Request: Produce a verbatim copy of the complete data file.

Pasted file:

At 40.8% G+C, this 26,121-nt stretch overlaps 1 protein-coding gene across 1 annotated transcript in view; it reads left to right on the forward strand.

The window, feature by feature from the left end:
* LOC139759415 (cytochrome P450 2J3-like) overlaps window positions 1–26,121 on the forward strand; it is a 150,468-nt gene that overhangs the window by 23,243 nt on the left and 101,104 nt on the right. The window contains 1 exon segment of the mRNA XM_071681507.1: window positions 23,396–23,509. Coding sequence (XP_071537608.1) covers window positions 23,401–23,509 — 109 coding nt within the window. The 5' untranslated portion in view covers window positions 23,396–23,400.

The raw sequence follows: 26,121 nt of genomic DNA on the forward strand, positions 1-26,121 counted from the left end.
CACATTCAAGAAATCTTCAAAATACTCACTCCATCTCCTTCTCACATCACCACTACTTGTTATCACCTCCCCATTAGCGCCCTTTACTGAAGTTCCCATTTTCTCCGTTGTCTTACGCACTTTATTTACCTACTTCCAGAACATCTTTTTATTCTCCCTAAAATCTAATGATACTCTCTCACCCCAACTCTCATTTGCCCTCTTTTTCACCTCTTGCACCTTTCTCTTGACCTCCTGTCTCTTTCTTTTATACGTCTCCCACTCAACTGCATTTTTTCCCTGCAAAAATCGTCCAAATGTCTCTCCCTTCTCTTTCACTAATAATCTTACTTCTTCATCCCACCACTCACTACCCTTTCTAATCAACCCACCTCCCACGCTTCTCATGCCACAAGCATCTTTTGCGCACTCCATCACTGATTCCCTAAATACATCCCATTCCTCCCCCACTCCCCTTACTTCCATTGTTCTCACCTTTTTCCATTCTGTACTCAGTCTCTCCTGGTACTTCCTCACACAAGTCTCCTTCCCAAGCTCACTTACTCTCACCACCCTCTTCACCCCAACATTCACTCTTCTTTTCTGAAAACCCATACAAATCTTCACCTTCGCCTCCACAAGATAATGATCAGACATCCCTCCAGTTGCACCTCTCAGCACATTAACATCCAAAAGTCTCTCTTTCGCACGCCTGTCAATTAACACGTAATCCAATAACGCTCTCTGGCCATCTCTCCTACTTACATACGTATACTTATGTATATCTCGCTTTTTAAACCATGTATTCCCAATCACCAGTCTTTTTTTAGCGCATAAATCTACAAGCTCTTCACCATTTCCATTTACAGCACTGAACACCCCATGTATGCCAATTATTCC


At 40.8% G+C, this 26,121-nt stretch overlaps 1 protein-coding gene across 1 annotated transcript in view; it reads left to right on the forward strand.

The window, feature by feature from the left end:
* LOC139759415 (cytochrome P450 2J3-like) overlaps window positions 1–26,121 on the forward strand; it is a 150,468-nt gene that overhangs the window by 23,243 nt on the left and 101,104 nt on the right. The window contains 1 exon segment of the mRNA XM_071681507.1: window positions 23,396–23,509. Coding sequence (XP_071537608.1) covers window positions 23,401–23,509 — 109 coding nt within the window. The 5' untranslated portion in view covers window positions 23,396–23,400.

The raw sequence follows: 26,121 nt of genomic DNA on the forward strand, positions 1-26,121 counted from the left end.
CACATTCAAGAAATCTTCAAAATACTCACTCCATCTCCTTCTCACATCACCACTACTTGTTATCACCTCCCCATTAGCGCCCTTTACTGAAGTTCCCATTTTCTCCGTTGTCTTACGCACTTTATTTACCTACTTCCAGAACATCTTTTTATTCTCCCTAAAATCTAATGATACTCTCTCACCCCAACTCTCATTTGCCCTCTTTTTCACCTCTTGCACCTTTCTCTTGACCTCCTGTCTCTTTCTTTTATACGTCTCCCACTCAACTGCATTTTTTCCCTGCAAAAATCGTCCAAATGTCTCTCCCTTCTCTTTCACTAATAATCTTACTTCTTCATCCCACCACTCACTACCCTTTCTAATCAACCCACCTCCCACGCTTCTCATGCCACAAGCATCTTTTGCGCACTCCATCACTGATTCCCTAAATACATCCCATTCCTCCCCCACTCCCCTTACTTCCATTGTTCTCACCTTTTTCCATTCTGTACTCAGTCTCTCCTGGTACTTCCTCACACAAGTCTCCTTCCCAAGCTCACTTACTCTCACCACCCTCTTCACCCCAACATTCACTCTTCTTTTCTGAAAACCCATACAAATCTTCACCTTCGCCTCCACAAGATAATGATCAGACATCCCTCCAGTTGCACCTCTCAGCACATTAACATCCAAAAGTCTCTCTTTCGCACGCCTGTCAATTAACACGTAATCCAATAACGCTCTCTGGCCATCTCTCCTACTTACATACGTATACTTATGTATATCTCGCTTTTTAAACCATGTATTCCCAATCACCAGTCTTTTTTTAGCGCATAAATCTACAAGCTCTTCACCATTTCCATTTACAGCACTGAACACCCCATGTATGCCAATTATTCC